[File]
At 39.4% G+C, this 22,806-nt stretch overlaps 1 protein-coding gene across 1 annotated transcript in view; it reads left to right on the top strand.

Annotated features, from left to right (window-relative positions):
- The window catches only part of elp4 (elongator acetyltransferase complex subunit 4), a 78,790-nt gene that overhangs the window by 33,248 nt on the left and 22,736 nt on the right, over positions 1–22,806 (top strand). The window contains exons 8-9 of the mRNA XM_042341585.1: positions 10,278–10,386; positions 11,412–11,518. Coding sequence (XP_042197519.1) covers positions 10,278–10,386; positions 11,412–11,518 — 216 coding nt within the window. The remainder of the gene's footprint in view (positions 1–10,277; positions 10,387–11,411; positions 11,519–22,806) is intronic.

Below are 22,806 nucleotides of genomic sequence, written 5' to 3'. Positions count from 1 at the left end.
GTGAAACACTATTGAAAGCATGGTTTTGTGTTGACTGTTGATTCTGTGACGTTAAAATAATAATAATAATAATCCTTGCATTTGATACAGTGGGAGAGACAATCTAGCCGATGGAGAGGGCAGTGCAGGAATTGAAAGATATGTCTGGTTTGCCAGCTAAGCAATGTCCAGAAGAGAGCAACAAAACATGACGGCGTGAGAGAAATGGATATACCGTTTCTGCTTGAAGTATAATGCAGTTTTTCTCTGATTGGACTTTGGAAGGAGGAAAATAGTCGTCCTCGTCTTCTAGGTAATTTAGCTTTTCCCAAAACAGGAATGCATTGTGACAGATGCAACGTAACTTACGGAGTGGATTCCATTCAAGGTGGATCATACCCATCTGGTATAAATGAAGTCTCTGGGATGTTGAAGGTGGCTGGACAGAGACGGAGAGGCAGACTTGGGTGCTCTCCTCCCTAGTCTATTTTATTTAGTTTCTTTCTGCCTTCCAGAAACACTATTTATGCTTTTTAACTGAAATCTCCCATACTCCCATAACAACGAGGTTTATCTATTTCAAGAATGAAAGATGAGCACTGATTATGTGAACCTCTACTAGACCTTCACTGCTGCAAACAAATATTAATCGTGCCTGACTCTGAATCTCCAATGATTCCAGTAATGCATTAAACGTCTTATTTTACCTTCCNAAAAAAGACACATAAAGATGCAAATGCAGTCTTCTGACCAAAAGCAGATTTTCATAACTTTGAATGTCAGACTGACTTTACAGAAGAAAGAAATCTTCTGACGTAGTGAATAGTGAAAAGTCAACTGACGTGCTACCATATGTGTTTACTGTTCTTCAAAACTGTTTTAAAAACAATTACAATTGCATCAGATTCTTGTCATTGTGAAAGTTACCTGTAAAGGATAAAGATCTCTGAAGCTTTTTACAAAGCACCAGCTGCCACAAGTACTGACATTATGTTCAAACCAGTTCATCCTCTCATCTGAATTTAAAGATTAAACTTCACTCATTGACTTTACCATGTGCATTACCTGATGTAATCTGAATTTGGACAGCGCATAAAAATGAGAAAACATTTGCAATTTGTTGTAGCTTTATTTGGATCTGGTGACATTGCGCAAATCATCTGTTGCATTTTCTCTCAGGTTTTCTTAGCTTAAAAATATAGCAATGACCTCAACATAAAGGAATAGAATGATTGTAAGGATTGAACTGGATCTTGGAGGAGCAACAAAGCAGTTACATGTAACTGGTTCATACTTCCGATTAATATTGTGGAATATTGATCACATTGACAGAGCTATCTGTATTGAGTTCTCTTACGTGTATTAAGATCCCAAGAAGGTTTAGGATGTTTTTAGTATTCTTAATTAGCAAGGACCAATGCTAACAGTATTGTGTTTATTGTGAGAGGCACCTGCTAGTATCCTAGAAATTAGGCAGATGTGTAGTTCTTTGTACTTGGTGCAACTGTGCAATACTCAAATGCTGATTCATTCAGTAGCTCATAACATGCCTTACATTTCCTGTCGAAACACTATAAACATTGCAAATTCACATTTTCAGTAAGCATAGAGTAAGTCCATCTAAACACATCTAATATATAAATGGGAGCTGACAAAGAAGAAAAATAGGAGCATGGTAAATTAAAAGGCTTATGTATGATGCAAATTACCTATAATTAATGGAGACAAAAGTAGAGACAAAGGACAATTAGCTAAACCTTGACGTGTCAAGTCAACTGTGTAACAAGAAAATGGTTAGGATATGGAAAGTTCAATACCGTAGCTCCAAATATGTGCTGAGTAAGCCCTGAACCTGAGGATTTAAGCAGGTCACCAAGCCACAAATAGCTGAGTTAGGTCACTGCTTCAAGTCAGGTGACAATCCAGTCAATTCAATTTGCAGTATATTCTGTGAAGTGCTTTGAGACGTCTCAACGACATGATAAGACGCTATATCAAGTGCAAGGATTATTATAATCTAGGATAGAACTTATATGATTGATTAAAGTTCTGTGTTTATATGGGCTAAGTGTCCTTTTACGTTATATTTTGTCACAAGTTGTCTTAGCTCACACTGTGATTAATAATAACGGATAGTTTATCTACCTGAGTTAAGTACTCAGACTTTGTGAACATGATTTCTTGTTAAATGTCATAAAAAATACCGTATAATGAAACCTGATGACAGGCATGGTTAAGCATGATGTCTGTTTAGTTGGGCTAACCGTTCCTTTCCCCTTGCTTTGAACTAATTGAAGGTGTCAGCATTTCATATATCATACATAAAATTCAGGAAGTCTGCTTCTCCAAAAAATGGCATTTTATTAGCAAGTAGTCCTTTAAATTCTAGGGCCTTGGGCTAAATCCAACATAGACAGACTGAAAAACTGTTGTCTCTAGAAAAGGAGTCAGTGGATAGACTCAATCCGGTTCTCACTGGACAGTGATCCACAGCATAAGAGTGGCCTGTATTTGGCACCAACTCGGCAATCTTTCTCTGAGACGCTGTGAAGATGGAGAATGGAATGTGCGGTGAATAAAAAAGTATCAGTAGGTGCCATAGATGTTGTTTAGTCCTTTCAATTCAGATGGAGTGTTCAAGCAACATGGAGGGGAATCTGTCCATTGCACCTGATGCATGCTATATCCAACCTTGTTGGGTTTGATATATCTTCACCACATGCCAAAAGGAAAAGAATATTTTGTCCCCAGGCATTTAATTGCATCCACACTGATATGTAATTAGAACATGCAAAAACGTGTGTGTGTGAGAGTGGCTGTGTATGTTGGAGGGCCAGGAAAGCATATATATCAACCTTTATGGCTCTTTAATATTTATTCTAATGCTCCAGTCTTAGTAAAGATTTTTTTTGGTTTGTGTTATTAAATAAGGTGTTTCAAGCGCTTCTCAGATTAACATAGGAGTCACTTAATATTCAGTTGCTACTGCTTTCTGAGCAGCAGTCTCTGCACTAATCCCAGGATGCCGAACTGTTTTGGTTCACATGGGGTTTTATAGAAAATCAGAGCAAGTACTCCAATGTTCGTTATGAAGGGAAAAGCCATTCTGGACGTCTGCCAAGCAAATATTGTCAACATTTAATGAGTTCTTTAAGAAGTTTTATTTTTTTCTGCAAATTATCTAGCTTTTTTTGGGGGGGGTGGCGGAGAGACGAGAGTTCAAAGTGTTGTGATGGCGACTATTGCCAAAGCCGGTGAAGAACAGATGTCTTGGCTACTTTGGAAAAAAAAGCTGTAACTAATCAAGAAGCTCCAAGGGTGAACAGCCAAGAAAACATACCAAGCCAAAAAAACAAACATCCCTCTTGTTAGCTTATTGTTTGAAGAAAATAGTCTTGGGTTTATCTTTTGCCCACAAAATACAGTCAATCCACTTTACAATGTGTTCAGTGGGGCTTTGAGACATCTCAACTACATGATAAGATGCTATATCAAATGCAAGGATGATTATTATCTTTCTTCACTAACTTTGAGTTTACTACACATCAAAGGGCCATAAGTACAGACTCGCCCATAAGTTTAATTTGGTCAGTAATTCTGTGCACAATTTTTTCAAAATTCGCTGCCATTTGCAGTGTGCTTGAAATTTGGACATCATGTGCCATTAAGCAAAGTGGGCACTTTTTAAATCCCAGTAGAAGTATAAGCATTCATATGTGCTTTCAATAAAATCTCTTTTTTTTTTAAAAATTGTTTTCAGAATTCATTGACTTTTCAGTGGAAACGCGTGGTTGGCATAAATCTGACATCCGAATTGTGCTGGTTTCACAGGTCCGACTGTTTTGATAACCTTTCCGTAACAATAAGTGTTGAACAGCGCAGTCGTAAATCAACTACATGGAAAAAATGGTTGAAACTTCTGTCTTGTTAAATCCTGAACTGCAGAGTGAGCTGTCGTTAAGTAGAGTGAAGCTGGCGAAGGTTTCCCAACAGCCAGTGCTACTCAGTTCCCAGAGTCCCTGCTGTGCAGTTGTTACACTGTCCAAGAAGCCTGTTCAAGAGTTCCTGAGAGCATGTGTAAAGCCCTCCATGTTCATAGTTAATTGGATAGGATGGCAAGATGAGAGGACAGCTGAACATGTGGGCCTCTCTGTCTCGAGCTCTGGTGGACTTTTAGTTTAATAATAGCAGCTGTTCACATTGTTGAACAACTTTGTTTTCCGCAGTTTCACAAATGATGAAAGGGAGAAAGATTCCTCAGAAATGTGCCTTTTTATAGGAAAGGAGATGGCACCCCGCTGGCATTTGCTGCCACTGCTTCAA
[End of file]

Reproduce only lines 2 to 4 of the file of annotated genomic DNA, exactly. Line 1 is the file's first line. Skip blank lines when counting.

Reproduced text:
Annotated features, from left to right (window-relative positions):
- The window catches only part of elp4 (elongator acetyltransferase complex subunit 4), a 78,790-nt gene that overhangs the window by 33,248 nt on the left and 22,736 nt on the right, over positions 1–22,806 (top strand). The window contains exons 8-9 of the mRNA XM_042341585.1: positions 10,278–10,386; positions 11,412–11,518. Coding sequence (XP_042197519.1) covers positions 10,278–10,386; positions 11,412–11,518 — 216 coding nt within the window. The remainder of the gene's footprint in view (positions 1–10,277; positions 10,387–11,411; positions 11,519–22,806) is intronic.

Below are 22,806 nucleotides of genomic sequence, written 5' to 3'. Positions count from 1 at the left end.